With the discovery of a new class of quantum photonic states, photonic dimers intertwined in both space and frequency, Shen was able to construct 2-bit quantum logic gates with such efficiency. His predictions of their existence were tested experimentally in 2013, and since then he has found this new form of using light.

When a single photon enters a logic gate, nothing special happens: it goes in and out. But if you have two photons, “That’s when we predicted they might create a new state, the photonic dimer. We found this new state to be important.

A 2-bit fidelity logic gate designed by Jung-Tsung Shen. Credit: Jung-Tsung Shen

Mathematically, there are many ways to design logic gates for 2-bit operations. These different models are called equivalents. The specific logic gate designed by Shen and his research group is the Control Phase Gate (or Control Z Gate). The main function of the control phase gate is to be in the negative state of two photons containing the two photons coming out of it.

“On a classic track, there is no minus sign,” said Shen. “But in quantum computing, the minus sign exists and is important.”

“Quantum mechanics is not difficult, but it is full of surprises.”

– – Jung Tsun Sheng

When two independent photons (representing two bits of photons) enter the logic gate, “the design of the logic gate allows the two photons to form a photonic dimer,” Shen said. .. “The new quantum photonic state has proven to be very important because it allows the output state to have the correct sign, which is essential for optical logic operations.”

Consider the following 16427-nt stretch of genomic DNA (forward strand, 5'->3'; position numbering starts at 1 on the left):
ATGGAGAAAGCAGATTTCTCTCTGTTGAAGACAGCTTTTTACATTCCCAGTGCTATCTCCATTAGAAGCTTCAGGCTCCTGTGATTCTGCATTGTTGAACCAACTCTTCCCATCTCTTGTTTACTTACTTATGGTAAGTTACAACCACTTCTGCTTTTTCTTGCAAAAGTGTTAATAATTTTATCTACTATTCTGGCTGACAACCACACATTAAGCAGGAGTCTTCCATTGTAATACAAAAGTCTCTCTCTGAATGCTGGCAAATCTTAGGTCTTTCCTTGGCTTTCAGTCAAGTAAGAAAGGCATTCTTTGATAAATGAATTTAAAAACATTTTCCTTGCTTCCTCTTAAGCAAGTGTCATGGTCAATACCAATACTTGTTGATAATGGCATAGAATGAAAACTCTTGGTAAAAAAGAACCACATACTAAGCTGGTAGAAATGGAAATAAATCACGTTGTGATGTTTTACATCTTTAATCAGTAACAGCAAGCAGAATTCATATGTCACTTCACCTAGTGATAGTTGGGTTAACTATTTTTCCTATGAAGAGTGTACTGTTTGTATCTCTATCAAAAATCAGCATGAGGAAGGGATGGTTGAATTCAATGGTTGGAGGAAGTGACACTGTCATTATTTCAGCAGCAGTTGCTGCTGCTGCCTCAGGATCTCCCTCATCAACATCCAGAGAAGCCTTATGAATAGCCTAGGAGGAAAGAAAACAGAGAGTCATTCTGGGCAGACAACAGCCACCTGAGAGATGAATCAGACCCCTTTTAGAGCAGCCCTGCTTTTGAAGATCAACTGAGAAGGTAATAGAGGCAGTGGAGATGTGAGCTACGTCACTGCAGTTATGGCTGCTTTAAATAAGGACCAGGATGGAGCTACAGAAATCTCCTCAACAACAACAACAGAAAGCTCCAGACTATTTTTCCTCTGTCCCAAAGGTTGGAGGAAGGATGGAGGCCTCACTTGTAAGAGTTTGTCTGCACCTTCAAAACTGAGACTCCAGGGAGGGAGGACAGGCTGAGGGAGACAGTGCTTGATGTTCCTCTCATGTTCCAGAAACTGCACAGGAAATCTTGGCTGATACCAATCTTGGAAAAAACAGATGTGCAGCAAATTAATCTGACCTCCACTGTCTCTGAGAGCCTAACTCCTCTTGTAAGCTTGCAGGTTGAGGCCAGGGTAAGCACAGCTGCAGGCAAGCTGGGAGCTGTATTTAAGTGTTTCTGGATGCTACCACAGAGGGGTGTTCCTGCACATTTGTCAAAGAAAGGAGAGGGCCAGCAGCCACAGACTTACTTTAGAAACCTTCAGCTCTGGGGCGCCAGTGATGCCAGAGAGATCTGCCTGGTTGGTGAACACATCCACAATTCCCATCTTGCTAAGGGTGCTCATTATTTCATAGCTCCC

Shen worked with the University of Michigan to test its design as a solid state logic gate that could operate under moderate conditions. So far, he says, the results appear positive.

Shen says this result is confusing to most people, but apparent to those in the know.

“It’s like a puzzle,” he says. “It can be complicated to do, but once you’ve done it, a glance at it will tell you it’s right.”

Reference: May 21, 2021, “Two-photon control phase gate realized by a photonic dimer” by Zihao Chen, Yao Zhou, Jung-Tsung Shen, Pei-Cheng Ku, Duncan Steel Physical examination A..
DOI: 10.1103 / PhysRevA.103.052610

This study is supported by the National Science Foundation and is numbered by ECCS. 1608049 and 1838996. This was also supported by the 2018 NSF Quantum Leap (RAISE) Awards.

The McKelby Institute of Technology at Washington University in St. Louis promotes independent research and education with an emphasis on scientific excellence, innovation and collaboration without borders. McKelvey Engineering offers top-notch research and graduate programs across all departments, particularly in Biomedical Engineering, Environmental Engineering, and Computer Science, and has one of the most selective undergraduate programs in the world. country. With 140 full-time faculty, 1,387 undergraduates, 1,448 graduate students and 21,000 alumni, we are working to solve some of society’s greatest challenges. Students become leaders and prepare to innovate throughout their careers. Catalyze economic development in the Saint-Louis region and beyond.

Missing piece discovered in optical quantum computing puzzle Missing piece discovered in optical quantum computing puzzle